You might think that Fort Collins experiences its highest accident rates in the winter when our roads are icy and all those CSU students are driving around. But it turns out that we have the most car accidents in the summer, when our volume of drivers is up (tourists?) and, in my humble opinion, people think they’re safe so they make dumb decisions, like texting and driving. This tragic story in the Fort Collins Coloradoan about a Fort Collins car accident that killed a 19-year-old woman states, “The summer months are typically the deadliest on Colorado roads, with more opportunities for distracted and impaired driving.”

Aerial view of Fort Collins, Colorado

Sadly, this fatal accident in Fort Collins was the result of literally the most common type of accident – left-hand turns in front of oncoming traffic. The accident happened at Drake and Timberline, a notoriously bad intersection for accidents in Ft. Collins because it is very wide and includes King Soopers traffic. Before I get into the main topic of my article (social media and car accidents), I need to restate a very important fact: If you’re sitting at a left-hand turn lane and you’re making this bet with yourself: “I think I can make it before that car…” Just don’t turn! It’s not worth it!

Now, back to my original point: It’s generally a well-known fact that texting and driving is dangerous. So, I’m guessing everyone also knows that any use of your smartphone while driving is a bad idea. For example, taking selfies as you drive: bad idea. Not only is it ridiculously distracting but those images could be used against you to prove that you were not paying attention to the road.

So, we all agree that using social media while driving is a bad idea. But did you know that it is also a bad idea to use social media after your accident?

Social Media After Your Accident

Person on smart phone after car accidentI’ve heard stories of car accident victims and motorcycle accident victims who literally ruined their cases due to their social media use. How? Imagine this: You’re the victim of an awful car accident. The other driver is clearly at fault and, depending on your injuries and medical needs, you may be owed hundreds of thousands of dollars. But one day, you’re finally having a good day after the accident, and you take a picture of yourself hiking Long’s Peak just outside Ft. Collins and you post it on Facebook. You were in tremendous back pain the entire hike but felt so proud of yourself that you just had to share the image with your friends because they’ve all been rooting for you and supporting you since the accident. You want them to know you’re a fighter!

But that single image could mean that you say “bye-bye” to hundreds of thousands of dollars. The other driver’s insurance company will use that post to prove that your injuries aren’t very bad and that they don’t owe you as much as you originally stated.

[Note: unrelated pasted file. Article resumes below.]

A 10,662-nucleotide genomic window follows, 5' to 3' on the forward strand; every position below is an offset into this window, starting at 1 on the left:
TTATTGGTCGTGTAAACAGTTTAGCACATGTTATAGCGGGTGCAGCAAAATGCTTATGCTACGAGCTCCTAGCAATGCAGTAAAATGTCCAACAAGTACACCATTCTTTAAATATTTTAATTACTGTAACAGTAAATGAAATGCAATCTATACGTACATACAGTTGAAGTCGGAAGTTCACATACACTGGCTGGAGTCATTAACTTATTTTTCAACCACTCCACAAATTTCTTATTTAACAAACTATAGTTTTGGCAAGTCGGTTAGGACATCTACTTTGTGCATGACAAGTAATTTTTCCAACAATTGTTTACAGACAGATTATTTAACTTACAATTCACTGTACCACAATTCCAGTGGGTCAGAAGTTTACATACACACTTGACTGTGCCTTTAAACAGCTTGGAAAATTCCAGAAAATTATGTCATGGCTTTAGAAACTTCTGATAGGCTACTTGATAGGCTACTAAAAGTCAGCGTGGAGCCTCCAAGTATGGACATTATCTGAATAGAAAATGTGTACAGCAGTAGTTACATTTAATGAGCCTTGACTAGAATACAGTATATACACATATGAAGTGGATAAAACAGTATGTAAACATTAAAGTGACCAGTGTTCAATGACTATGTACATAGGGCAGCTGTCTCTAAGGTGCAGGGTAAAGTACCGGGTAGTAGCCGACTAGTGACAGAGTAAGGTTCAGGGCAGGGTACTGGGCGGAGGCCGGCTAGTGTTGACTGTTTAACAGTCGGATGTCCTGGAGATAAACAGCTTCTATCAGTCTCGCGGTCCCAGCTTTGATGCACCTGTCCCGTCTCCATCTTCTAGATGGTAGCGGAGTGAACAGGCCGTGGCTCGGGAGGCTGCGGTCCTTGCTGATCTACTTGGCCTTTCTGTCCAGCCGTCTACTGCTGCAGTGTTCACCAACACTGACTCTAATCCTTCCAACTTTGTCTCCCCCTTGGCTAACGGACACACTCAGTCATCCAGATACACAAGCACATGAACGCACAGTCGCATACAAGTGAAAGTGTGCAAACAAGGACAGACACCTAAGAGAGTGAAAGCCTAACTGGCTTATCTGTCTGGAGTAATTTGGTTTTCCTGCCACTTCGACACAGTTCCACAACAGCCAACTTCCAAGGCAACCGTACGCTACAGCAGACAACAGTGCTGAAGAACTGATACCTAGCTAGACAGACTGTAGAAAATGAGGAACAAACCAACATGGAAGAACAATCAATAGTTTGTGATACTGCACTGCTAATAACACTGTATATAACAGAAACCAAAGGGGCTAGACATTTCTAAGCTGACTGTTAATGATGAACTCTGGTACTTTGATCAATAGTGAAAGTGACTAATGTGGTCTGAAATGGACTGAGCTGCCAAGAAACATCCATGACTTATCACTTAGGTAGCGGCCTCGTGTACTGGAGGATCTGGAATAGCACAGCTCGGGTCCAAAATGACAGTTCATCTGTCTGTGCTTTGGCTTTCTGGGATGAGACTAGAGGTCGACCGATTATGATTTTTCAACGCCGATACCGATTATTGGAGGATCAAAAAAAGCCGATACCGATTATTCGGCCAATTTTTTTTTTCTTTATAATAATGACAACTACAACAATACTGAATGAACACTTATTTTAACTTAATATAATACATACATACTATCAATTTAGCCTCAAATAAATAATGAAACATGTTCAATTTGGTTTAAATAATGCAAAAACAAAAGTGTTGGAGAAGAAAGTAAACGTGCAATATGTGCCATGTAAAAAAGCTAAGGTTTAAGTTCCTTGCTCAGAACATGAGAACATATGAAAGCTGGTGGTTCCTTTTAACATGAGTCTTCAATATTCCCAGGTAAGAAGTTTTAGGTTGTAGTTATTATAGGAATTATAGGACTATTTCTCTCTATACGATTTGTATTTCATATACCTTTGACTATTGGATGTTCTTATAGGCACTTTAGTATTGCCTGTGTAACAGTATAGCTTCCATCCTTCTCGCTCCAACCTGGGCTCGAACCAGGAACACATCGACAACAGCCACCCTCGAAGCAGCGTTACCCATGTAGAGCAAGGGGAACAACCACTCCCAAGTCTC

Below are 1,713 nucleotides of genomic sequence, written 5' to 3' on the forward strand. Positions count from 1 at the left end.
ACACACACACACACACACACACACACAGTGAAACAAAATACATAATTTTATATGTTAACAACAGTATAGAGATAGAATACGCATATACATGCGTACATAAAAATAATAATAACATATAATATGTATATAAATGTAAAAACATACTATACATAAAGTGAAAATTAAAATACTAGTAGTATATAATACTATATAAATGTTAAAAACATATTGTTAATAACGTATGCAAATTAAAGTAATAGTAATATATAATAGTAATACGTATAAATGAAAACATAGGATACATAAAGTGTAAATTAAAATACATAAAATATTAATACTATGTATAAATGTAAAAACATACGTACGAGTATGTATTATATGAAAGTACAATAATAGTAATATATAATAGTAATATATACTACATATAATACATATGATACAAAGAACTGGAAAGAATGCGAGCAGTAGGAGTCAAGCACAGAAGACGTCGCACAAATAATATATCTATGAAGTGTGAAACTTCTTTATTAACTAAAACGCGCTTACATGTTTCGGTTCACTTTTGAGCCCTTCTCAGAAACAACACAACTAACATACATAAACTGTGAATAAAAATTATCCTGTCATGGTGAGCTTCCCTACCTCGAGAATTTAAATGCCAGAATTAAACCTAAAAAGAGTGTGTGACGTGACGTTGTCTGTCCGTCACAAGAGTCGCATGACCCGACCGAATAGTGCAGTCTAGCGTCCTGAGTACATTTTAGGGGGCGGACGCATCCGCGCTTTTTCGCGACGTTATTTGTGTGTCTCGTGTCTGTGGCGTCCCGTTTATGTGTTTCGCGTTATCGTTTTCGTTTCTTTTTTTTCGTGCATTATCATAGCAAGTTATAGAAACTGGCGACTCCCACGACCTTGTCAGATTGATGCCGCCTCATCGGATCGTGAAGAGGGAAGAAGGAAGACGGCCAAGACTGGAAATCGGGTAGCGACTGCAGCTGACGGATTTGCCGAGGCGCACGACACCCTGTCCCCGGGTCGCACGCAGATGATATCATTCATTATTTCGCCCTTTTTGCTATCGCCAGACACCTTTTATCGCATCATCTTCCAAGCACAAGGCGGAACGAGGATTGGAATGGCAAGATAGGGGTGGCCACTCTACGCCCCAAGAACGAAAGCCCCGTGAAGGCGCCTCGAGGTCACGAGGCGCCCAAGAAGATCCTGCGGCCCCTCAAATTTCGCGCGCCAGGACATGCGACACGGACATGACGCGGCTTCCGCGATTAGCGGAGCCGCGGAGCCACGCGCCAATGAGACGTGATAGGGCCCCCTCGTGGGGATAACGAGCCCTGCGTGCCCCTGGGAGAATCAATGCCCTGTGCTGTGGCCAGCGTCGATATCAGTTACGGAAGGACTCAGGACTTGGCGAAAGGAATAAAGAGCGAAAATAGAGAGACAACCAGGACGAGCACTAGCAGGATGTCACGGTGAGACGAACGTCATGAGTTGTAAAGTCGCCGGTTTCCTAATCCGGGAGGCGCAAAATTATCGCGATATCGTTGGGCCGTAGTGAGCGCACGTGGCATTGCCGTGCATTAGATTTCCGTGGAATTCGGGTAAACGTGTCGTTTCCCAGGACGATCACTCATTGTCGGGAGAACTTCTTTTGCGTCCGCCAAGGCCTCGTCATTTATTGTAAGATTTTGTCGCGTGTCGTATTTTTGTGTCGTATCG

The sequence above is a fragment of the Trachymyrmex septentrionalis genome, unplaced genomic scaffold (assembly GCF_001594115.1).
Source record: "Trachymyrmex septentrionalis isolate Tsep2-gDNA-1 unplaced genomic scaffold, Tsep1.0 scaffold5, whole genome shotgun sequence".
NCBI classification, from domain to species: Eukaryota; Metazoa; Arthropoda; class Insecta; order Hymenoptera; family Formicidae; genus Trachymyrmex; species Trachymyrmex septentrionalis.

I’m not in any way suggesting that people lie about their injuries. I don’t promote or tolerate false reporting of injuries. But I’ve also seen people with traumatic injuries enjoy one good day and get excited because they feel like they’re getting their lives back together, and they mistakenly tell insurance companies, “I feel like I’m getting better,” only to be in bad shape the next day. Healing is messy like that.

Don’t Post Anything About Your Ft. Collins Car Accident

Icon of hand holding cellphone with a red circle over it crossed out - no social mediaWe live in a sharing culture. A baby gets her first tooth (something babies have been doing since, like, forever) and it goes viral to millions of people all over the world. It’s especially fun to share your life with family and friends whom you don’t get to see often. But you need to be very careful about how you use social media after a car accident.

I saw a recent case in which a woman was terribly injured in a Fort Collins DUI accident. Her case seemed straight out of a text book; I bet the other driver’s insurance company was getting ready to cut her a huge check just to be done with the case. But then she went and posted a picture of herself on Facebook… at a square-dancing event! I kid you not. The picture didn’t capture the wheelchair she had just abandoned to try to – finally – stand up and enjoy time on her feet with her friends. But the damage was done. She didn’t get everything she requested and, I’m guessing, her medical bills will be higher than her settlement.

We tell kids all the time to be careful what they post online because colleges and future employers now include social media in their selection processes. Do you really think an insurance company with thousands of dollars on the line won’t troll your social media use for items they can use against you?

Please, if you’re in a car accident, call an attorney. Don’t post an update.

Shut Down Your Social Media After an Accident in Fort Collins

Nuclear explosionIn fact, I recommend that you take the “nuclear option” after an accident and shut down your social media entirely. Often, I have clients balk at such a drastic measure. They promise, “I promise not to post anything about my accident!” But I don’t want them to post ANYTHING! And secondly, I don’t want their friends to tag them in their images or posts.

Your social media content can be subpoenaed in a court case. You could be forced to turn it all over. So, if you’re curious about what to say on social media after a crash, the answer is NADA! Say nothing. Also shut it all down so your friends can’t post anything. Go dark until your case is over.

The lesson here: social media is fraught with peril. No driving and using social media. No using social media after a car accident. However, I’d love to see your baby’s first tooth!

Questions? Call, text or email me! 303-388-5304, Scott@osullivan-law-firm.com